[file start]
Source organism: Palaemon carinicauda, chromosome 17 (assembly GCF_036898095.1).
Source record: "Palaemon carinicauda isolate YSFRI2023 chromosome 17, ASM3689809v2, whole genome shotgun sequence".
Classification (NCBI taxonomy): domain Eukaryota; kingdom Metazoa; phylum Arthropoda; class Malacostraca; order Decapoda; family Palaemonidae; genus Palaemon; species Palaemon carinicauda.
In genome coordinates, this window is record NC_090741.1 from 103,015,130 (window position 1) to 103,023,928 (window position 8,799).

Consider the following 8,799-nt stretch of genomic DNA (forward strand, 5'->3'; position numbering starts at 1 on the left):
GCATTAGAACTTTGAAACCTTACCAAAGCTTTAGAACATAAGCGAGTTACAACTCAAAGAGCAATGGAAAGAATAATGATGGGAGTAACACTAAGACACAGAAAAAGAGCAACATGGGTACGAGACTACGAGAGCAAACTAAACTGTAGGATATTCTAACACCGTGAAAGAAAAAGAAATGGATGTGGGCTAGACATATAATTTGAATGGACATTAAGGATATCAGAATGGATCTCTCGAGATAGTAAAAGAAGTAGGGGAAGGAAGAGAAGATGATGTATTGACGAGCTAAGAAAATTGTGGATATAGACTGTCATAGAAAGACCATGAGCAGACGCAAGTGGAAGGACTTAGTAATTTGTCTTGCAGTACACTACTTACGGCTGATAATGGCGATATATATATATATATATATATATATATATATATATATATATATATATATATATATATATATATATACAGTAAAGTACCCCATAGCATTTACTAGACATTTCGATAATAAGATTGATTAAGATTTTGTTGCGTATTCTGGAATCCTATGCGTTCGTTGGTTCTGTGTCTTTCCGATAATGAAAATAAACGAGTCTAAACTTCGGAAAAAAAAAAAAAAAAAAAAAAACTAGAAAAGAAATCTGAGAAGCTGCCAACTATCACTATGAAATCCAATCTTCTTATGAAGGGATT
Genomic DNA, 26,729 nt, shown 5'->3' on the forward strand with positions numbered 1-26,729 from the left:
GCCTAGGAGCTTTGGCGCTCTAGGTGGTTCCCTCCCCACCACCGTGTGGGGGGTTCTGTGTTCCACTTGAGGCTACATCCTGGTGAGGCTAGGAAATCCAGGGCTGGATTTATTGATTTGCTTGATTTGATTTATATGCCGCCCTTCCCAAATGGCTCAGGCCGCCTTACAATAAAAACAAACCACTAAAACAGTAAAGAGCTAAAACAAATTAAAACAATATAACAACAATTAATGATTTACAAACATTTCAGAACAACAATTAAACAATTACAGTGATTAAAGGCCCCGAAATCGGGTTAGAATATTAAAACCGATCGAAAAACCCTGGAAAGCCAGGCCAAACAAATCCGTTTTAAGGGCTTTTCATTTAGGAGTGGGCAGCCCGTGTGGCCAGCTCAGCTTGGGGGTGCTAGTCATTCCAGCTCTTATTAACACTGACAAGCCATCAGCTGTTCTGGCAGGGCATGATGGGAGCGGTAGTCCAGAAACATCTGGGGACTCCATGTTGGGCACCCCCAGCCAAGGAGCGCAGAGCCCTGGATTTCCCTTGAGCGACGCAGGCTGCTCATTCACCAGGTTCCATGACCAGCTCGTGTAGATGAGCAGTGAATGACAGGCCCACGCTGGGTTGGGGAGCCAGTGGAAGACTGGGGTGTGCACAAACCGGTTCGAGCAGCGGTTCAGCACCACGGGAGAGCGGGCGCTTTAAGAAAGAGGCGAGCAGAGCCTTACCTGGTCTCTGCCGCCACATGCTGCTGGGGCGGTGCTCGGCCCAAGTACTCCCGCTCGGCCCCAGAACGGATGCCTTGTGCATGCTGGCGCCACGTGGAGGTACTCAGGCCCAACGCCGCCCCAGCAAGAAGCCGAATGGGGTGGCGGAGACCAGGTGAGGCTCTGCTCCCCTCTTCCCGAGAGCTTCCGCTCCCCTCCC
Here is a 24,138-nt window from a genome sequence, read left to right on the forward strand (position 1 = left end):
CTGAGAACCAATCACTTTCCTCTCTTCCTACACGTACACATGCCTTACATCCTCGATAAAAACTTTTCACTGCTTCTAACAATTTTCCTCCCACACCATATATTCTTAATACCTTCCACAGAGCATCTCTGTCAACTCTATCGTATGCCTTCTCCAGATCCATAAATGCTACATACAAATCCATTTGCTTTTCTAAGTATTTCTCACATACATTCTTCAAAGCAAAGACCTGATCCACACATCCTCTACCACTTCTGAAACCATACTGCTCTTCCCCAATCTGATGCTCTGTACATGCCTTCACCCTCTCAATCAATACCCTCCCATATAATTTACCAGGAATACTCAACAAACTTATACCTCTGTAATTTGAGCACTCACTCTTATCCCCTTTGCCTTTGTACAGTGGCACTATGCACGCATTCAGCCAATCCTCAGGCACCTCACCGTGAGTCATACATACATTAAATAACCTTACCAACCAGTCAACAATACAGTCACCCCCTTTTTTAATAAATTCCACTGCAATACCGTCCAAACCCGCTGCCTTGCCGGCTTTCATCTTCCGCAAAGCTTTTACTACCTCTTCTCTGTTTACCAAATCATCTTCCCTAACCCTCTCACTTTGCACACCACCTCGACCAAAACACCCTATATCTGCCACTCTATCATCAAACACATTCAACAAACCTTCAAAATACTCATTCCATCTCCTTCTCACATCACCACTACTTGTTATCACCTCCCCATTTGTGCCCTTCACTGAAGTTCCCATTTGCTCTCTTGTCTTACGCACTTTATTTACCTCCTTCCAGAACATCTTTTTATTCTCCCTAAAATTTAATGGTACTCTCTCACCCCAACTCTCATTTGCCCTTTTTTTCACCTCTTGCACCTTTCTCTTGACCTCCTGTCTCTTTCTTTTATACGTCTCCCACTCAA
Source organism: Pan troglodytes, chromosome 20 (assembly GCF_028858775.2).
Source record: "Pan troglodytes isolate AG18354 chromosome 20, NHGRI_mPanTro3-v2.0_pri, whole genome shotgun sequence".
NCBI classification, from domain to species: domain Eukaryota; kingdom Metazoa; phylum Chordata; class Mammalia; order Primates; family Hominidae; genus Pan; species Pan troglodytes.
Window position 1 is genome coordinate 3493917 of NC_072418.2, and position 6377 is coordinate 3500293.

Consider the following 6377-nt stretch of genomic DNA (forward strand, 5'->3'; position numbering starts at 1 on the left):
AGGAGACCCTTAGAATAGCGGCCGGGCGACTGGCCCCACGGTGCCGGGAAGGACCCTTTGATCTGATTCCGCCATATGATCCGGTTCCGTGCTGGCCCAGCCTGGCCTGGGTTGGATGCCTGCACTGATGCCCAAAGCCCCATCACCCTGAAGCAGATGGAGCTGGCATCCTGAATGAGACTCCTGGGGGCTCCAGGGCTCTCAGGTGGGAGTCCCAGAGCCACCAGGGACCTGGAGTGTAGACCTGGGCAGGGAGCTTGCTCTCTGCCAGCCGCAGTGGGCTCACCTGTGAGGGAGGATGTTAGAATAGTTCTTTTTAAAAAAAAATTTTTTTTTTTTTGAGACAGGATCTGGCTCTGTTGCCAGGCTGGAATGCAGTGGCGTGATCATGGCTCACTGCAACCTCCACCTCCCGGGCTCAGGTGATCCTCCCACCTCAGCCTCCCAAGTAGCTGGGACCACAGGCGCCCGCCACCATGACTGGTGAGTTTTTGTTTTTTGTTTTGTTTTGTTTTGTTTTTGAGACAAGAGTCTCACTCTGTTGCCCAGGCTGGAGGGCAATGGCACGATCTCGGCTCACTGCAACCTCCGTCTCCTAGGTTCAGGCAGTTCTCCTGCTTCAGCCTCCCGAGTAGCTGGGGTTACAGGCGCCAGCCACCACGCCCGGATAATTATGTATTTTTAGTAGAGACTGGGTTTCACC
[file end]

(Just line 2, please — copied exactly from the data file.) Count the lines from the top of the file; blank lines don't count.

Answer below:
Source record: "Palaemon carinicauda isolate YSFRI2023 chromosome 17, ASM3689809v2, whole genome shotgun sequence".